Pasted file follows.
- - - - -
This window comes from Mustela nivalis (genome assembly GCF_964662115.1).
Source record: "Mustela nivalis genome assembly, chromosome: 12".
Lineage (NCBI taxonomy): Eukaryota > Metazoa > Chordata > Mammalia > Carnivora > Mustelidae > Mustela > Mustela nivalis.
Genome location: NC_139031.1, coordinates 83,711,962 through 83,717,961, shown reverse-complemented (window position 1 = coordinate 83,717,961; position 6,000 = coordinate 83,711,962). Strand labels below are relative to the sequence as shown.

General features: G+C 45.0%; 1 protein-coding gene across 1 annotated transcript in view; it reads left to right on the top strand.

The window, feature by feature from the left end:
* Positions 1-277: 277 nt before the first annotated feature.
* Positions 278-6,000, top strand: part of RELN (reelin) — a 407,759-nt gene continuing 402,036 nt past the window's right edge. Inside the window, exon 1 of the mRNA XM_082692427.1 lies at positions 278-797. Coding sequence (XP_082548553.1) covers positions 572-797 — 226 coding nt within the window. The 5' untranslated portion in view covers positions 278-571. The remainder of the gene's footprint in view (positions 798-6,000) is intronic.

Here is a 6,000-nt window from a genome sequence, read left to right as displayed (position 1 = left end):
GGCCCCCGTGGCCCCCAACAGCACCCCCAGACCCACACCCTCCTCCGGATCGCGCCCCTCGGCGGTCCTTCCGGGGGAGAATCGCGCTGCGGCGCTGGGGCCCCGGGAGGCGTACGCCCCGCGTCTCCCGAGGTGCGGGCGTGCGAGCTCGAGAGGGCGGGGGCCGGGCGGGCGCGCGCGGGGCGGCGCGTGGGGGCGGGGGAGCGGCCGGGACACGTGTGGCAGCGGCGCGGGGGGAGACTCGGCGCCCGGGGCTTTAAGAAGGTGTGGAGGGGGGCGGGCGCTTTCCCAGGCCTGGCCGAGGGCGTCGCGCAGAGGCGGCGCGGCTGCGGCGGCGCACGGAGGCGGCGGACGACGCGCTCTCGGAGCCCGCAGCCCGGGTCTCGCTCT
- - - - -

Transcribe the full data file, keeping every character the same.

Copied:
This window comes from Mustela nivalis (genome assembly GCF_964662115.1).
Source record: "Mustela nivalis genome assembly, chromosome: 12".
Lineage (NCBI taxonomy): Eukaryota > Metazoa > Chordata > Mammalia > Carnivora > Mustelidae > Mustela > Mustela nivalis.
Genome location: NC_139031.1, coordinates 83,711,962 through 83,717,961, shown reverse-complemented (window position 1 = coordinate 83,717,961; position 6,000 = coordinate 83,711,962). Strand labels below are relative to the sequence as shown.

General features: G+C 45.0%; 1 protein-coding gene across 1 annotated transcript in view; it reads left to right on the top strand.

The window, feature by feature from the left end:
* Positions 1-277: 277 nt before the first annotated feature.
* Positions 278-6,000, top strand: part of RELN (reelin) — a 407,759-nt gene continuing 402,036 nt past the window's right edge. Inside the window, exon 1 of the mRNA XM_082692427.1 lies at positions 278-797. Coding sequence (XP_082548553.1) covers positions 572-797 — 226 coding nt within the window. The 5' untranslated portion in view covers positions 278-571. The remainder of the gene's footprint in view (positions 798-6,000) is intronic.

Here is a 6,000-nt window from a genome sequence, read left to right as displayed (position 1 = left end):
GGCCCCCGTGGCCCCCAACAGCACCCCCAGACCCACACCCTCCTCCGGATCGCGCCCCTCGGCGGTCCTTCCGGGGGAGAATCGCGCTGCGGCGCTGGGGCCCCGGGAGGCGTACGCCCCGCGTCTCCCGAGGTGCGGGCGTGCGAGCTCGAGAGGGCGGGGGCCGGGCGGGCGCGCGCGGGGCGGCGCGTGGGGGCGGGGGAGCGGCCGGGACACGTGTGGCAGCGGCGCGGGGGGAGACTCGGCGCCCGGGGCTTTAAGAAGGTGTGGAGGGGGGCGGGCGCTTTCCCAGGCCTGGCCGAGGGCGTCGCGCAGAGGCGGCGCGGCTGCGGCGGCGCACGGAGGCGGCGGACGACGCGCTCTCGGAGCCCGCAGCCCGGGTCTCGCTCT